Robots beware: Marie Curie makes an appearance. (Courtesy: APS)
By Sarah Tesh
Avid readers of the Physical Reviewseries of journals will be used to clicking on a photograph of Albert Einstein before downloading papers. This is a security feature designed to stop robots from the mass downloading of papers. Now, the American Physical Society – which publishes the journals – has added a photograph of Marie Curie to the anti-robot system. The addition of a famous female physicist was the idea of Anna Watts, who is an astrophysicist at the University of Amsterdam. She has since Tweeted “This makes me incredibly happy.”
Last weekend I went to a Davie Bowie tribute night at a local pub in Bath. It was a fun evening – roughly a year since the artist passed away – where local musicians played classic tracks by Ziggy Stardust, the Thin White Duke and several of Bowie’s other alter egos. One of the more surreal moments of the night was when a man in a pink suit took to the stage to play what the band called his “spaceship” – producing a whirring, repetitive electronic sound that built up to a crescendo. For a few minutes we were transported into space, just as Bowie intended with many of his memorable songs.
Fancy running through the entire solar system while out for a jog?
Well, soon you can, thanks to a free smartphone app from the British Science Association (BSA), which is set for release in early March. Run the Solar System is an “immersive running app” with the solar system scaled down to a 10 km virtual race.
If I got woken in the middle of the night by my screaming child and then saw beams of light in the sky, I think I’d be worried. When Timmy Joe in Ontario saw them, however, he assumed the multi-coloured beams were the Northern Lights. Turns out they were actually caused by the extreme cold. Moisture was freezing so fast that it formed ice flakes only a few molecules thick that could float in the air. These then refracted the city lights to create a colourful light show in the night sky.
Special edition. (Courtesy: Isle of Man Post Office and Glazier Design)
By Michael Banks
What better way to celebrate Stephen Hawking’s 75th birthday than a limited edition commemorative book?
To mark the occasion, the Isle of Man Post Office has releasedAlbert Einstein to Stephen Hawking: 100 Years of General Relativity – a 32-page glossy tome that features quotes from the two famous physicists.
Working in space: A still image from the NASA spacewalk video. (Courtesy: NASA)
By Hamish Johnston
NASA is live streaming a video of a spacewalk on its Facebook page, and you just might be able to catch it live from the International Space Station – or watch it again. The video shows astronauts Shane Kimbrough and Peggy Whitson upgrading the space station’s power system – and it looks like hard work to me.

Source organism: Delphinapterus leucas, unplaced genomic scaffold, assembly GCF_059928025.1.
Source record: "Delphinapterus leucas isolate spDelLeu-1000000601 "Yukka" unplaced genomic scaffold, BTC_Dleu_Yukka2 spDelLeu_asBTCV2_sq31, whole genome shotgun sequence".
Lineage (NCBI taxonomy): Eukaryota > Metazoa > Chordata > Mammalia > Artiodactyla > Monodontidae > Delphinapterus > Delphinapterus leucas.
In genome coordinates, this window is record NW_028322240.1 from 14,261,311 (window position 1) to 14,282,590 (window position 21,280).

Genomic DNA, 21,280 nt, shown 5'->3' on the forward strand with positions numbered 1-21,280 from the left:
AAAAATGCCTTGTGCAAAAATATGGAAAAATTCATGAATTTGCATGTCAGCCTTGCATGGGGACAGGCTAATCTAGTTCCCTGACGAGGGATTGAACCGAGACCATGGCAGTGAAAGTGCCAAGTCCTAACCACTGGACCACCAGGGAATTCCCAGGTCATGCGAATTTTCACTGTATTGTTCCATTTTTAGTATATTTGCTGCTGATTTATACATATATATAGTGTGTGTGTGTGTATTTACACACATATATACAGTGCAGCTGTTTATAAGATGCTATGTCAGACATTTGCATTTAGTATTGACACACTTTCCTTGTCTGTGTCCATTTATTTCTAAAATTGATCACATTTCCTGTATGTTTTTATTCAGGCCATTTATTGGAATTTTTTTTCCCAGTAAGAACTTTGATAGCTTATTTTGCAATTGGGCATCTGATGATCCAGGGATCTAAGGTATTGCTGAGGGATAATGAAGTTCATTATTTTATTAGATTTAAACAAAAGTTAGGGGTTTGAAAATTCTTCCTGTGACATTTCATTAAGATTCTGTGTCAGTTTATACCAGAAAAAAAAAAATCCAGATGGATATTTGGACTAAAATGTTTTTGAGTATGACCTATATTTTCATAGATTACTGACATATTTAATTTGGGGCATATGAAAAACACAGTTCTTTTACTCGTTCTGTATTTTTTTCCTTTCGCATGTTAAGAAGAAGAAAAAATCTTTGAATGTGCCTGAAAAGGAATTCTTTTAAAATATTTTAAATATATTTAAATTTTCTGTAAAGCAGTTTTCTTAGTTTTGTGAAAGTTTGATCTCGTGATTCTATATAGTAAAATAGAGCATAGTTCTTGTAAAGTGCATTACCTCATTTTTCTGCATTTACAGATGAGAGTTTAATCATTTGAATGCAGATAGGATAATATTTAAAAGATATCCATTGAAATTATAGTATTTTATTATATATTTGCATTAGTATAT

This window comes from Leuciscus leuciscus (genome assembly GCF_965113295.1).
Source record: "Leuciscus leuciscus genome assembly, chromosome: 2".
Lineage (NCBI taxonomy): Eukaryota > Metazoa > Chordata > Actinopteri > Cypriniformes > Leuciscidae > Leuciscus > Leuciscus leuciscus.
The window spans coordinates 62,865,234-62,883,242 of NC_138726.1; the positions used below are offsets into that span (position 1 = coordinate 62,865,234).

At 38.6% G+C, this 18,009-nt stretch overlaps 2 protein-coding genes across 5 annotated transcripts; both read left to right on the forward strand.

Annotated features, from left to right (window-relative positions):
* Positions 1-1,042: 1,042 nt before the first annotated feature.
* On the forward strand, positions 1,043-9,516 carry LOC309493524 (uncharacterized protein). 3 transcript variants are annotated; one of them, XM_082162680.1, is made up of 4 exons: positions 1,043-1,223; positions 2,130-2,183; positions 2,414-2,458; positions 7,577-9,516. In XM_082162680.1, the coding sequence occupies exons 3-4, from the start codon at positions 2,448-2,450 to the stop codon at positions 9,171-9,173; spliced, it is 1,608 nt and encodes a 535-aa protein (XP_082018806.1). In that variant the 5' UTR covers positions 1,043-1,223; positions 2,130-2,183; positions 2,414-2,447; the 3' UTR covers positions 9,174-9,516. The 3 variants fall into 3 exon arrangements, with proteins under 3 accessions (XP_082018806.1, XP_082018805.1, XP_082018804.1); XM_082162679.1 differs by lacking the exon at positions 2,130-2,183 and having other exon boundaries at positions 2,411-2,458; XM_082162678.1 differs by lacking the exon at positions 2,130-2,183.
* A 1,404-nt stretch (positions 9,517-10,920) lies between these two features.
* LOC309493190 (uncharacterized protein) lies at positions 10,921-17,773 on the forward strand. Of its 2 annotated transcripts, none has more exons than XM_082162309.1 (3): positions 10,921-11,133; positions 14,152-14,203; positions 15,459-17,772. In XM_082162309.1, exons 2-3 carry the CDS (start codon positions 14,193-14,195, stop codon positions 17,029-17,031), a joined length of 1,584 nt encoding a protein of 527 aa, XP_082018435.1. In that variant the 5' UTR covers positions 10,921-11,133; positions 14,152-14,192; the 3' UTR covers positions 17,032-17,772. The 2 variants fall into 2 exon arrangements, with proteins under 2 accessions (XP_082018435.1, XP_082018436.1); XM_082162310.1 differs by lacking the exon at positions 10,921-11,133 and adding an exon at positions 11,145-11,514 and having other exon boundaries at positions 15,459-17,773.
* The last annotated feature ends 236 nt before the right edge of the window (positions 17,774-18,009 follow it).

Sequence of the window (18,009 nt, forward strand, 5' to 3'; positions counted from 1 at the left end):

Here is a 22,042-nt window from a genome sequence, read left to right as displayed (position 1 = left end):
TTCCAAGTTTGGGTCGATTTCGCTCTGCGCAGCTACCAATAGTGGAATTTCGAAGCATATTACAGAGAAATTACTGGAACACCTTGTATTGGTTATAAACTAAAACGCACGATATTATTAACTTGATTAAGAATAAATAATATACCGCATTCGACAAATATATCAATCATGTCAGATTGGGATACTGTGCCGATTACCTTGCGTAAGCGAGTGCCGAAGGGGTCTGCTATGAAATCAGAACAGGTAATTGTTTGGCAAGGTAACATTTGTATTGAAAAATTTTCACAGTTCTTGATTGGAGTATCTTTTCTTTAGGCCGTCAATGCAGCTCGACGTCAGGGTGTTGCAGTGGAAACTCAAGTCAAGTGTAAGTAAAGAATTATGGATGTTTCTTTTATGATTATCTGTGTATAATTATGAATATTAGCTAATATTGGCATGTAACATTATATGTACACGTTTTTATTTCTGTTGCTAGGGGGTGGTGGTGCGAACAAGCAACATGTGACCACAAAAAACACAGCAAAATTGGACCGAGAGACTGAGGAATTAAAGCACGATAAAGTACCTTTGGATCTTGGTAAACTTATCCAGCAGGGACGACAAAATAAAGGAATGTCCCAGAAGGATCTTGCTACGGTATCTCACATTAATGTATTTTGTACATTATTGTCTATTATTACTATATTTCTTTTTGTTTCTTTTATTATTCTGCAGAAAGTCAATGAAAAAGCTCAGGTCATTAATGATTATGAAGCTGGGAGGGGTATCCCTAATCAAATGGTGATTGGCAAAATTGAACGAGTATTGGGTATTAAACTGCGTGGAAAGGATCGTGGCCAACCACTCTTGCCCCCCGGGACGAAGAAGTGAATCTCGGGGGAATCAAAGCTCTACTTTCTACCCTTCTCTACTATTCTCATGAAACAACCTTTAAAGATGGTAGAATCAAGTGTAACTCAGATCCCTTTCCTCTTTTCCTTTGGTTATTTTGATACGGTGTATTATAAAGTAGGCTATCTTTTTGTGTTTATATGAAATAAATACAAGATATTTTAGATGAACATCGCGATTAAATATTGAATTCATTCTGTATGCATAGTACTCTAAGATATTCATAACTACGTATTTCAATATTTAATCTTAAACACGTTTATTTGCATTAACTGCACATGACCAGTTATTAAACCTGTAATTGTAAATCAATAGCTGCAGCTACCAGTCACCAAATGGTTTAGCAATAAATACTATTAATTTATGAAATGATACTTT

Late last year, I visited the fast-growing physics powerhouse of Beijing, China. Along the way I took snapshots of the people, events and labs I visited – a selection of which I’ve put together here to share my highlights.
During a break from the serious business of science journalism, I visited Beihei Park, a 1000-year-old former imperial park close to the Forbidden City in central Beijing. While looking up at this ornate pavilion ceiling, I couldn’t help being reminded of the ATLAS detector at CERN.
Happy New Year from all the team at Physics World!
To get things off to a cracking start, check out the January issue of Physics World magazine, which has a wonderful feature by Patrick Hayden and Robert Myers about how the study of “qubits” – quantum bits of information – could be key to uniting quantum theory and general relativity. The issue is now live in the Physics World app for mobile and desktop, and you can also read the article on physicsworld.com from tomorrow.
Elsewhere in the new issue, you can discover how physicists have waded into the debate over whether magnetic fields can control neurons and enjoy a great feature on why some birds don’t kick out intruder cuckoo eggs.
You can also find out just why so many physicists are worried about Donald Trump’s imminent inauguration as US president.
From a physicist playing at this year’s Masters golf tournament to an animal halting CERN’s Large Hadron Collider (LHC), physics has had its fair share of bizarre stories this year. Here is our pick of the 10 best, not in any particular order.
Dinner that’s out of this world
This culinary concoction was created by food artist Pridence Staite. (Courtesy: Ash Photography)
Before setting off to the International Space station (ISS) for six months late last year, UK astronaut Tim Peake revealed that one of the meals he would miss most was the classic British roast dinner. So what better way to celebrate his safe return to Earth in June than to create a portrait of him made from his favourite nosh? Designed by UK “food artist” Prudence Staite for the Hungry Horse pub chain, the culinary concoction took 20 hours to make and contained 5 kg of roast potatoes, 3 kg of cauliflower, 2.5 kg of meat, 0.5 kg of carrots, 0.4 kg of garden peas, a whopping 46 Yorkshire puddings and one litre of gravy. The finished portrait weighed in at 12 kg and says “Welcome Home Tim”. Hungry Horse has even offered Tim and his family free roast dinners for life.
To keep your brain cells active over the festive period, we have put together a word puzzle based wholly on articles published in Physics World this year. We have two copies of Astronomy Photographer of the Year: Collection 5 to give away as prizes. Download a PDF of the puzzle here.
For the fifth year in a row, the Royal Observatory Greenwich has produced a beautiful hardback book showcasing the winners of the Astronomy Photographer of the Year competition. This year, its publisher Collins Astronomy has kindly offered us two copies to give away to readers. You just need to complete the festive puzzle in this PDF to be in with a chance of winning. Terms and conditions apply.